Apple and Tesla propose change in the self-driving car rules

Apple Self driving car

Apple has a long way to catch up in self-driving technology

Call them what you like: self-driving cars, autonomous vehicles, auto piloted rides. The bottom line is that they are changing the way we drive — or don’t drive — our cars today. As tech features begin to rival the importance of torque and horsepower, consumers are shifting to a new class of vehicles that stay connected to smartphones, parallel park themselves and even brake before collisions.
Earlier this month, Apple joined a growing list of auto piloted car makers with its self-driving car called Lexus. Apple’s interest in expanding its technology into automobiles began swirling in 2015. It was speculated that the company had begun secretly working on building its own electric car under the project name “Titan”. Apple never confirmed the existence of Titan, which is now believed to be dead.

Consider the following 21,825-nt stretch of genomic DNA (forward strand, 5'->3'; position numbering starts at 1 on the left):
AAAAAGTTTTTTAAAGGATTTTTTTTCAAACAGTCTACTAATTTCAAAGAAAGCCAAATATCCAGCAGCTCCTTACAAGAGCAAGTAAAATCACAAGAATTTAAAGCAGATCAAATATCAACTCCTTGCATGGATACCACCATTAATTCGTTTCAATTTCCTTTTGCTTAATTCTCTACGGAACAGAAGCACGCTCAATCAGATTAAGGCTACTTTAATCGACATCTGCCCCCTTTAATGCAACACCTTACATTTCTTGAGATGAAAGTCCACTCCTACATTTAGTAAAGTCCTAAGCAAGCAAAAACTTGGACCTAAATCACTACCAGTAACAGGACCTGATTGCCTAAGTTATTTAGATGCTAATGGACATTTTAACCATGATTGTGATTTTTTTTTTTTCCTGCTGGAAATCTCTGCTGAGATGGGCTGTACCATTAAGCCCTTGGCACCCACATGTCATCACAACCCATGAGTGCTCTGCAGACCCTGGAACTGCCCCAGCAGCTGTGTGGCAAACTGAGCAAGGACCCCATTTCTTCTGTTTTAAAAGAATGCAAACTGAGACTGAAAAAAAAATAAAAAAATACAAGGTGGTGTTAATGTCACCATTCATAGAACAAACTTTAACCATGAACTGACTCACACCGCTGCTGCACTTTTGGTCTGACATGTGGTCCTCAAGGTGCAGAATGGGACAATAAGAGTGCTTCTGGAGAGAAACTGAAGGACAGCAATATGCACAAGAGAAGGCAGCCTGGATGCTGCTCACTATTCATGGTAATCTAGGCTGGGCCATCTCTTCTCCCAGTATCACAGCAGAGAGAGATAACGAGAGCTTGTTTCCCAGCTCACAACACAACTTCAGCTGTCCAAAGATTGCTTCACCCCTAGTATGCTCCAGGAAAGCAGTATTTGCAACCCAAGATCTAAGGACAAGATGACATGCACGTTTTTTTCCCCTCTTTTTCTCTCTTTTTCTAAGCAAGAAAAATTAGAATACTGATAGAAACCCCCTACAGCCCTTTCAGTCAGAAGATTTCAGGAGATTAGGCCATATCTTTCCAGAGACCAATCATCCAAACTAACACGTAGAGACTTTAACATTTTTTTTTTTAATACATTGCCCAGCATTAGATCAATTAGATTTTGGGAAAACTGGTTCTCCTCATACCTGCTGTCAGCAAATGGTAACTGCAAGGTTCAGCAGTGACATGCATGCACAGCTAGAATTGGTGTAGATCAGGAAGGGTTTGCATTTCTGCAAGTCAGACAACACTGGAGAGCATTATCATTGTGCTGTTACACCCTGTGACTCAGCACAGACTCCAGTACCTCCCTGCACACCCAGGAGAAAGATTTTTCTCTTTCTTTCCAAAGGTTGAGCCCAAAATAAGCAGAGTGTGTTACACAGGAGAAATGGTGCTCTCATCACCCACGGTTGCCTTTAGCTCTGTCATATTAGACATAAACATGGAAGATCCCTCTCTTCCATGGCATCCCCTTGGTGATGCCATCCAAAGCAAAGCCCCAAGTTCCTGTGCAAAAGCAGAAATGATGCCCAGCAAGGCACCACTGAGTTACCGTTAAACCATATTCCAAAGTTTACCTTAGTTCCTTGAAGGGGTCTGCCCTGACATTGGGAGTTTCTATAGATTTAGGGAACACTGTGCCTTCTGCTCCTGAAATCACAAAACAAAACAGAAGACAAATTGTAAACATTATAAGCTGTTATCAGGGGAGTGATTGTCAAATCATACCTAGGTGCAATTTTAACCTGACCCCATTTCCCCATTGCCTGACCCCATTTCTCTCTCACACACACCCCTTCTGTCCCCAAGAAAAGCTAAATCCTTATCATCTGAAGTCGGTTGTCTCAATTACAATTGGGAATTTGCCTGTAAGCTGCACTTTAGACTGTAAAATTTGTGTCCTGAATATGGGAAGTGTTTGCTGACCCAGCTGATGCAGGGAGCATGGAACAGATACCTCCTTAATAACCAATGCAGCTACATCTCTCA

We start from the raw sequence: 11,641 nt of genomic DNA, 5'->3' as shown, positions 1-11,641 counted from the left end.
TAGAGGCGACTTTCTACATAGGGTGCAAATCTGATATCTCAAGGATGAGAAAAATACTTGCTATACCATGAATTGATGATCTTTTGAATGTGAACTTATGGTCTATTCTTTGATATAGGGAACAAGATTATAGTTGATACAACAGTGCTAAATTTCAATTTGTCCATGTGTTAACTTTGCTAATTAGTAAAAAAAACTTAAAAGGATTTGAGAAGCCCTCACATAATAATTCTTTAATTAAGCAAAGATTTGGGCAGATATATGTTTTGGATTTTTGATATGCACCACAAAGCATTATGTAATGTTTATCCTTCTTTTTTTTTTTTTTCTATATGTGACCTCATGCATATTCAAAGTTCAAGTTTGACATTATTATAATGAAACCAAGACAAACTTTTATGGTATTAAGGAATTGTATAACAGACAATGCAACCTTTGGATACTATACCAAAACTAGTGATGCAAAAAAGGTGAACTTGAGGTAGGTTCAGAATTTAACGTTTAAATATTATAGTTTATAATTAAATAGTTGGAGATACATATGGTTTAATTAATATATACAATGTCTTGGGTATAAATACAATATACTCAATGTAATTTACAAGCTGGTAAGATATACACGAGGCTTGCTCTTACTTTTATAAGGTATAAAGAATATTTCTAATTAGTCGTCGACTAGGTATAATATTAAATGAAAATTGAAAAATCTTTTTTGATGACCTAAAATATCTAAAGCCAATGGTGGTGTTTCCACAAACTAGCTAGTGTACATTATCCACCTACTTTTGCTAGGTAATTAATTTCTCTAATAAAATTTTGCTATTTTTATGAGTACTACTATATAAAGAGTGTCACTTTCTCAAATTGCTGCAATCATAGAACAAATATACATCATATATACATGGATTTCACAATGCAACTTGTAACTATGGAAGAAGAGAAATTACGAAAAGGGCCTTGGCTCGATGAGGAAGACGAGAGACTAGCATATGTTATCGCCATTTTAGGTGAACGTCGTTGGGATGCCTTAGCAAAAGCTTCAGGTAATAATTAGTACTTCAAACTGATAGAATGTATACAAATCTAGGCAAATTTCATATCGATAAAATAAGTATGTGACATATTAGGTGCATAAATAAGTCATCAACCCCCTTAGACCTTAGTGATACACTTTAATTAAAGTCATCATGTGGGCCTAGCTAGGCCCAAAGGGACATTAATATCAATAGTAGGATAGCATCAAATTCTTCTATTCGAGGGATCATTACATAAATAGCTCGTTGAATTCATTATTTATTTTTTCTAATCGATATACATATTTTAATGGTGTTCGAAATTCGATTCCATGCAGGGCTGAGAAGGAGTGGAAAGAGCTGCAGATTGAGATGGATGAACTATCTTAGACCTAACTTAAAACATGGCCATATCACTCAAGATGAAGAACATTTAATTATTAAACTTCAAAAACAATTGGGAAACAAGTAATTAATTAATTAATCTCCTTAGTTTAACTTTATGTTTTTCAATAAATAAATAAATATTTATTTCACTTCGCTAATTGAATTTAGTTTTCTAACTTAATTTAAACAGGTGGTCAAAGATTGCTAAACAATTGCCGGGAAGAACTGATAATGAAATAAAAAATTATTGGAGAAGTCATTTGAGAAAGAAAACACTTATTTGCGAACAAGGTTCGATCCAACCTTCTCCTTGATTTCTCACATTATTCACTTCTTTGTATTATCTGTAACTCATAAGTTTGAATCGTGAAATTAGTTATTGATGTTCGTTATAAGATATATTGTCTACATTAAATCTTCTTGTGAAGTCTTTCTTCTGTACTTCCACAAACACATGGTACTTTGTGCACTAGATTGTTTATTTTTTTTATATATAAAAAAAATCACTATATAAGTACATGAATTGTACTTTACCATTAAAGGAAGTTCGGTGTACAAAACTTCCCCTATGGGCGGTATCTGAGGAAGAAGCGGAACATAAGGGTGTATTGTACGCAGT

Apple Inc.

The Lexus RX450h SUV finally emerged from an Apple facility this week kitted with an array of sensors. The sensors included Velodyne Lidar Inc.’s top-of-the-range 64-channel lidar, at least two radar and a series of cameras.
The California Department of Motor gave Apple clearance to carry out trials with three vehicles earlier this month. The permit covers three vehicles – all 2015 Lexus RX 450h hybrid SUVs – and six individual drivers. But as per the self-driving car laws in California, there must be a driver take control if something goes wrong.
Apple Inc. and Tesla Inc. have asked the California DMV to make changes in the state’s proposed policies on self-driving cars. Lawmakers are rewriting legislation to allow the testing of autonomous cars without the presence of a driver, though the ability to intercede remotely would be required. Apple also held talks about licensing its technology to carmakers including Volkswagen AG and BMW AG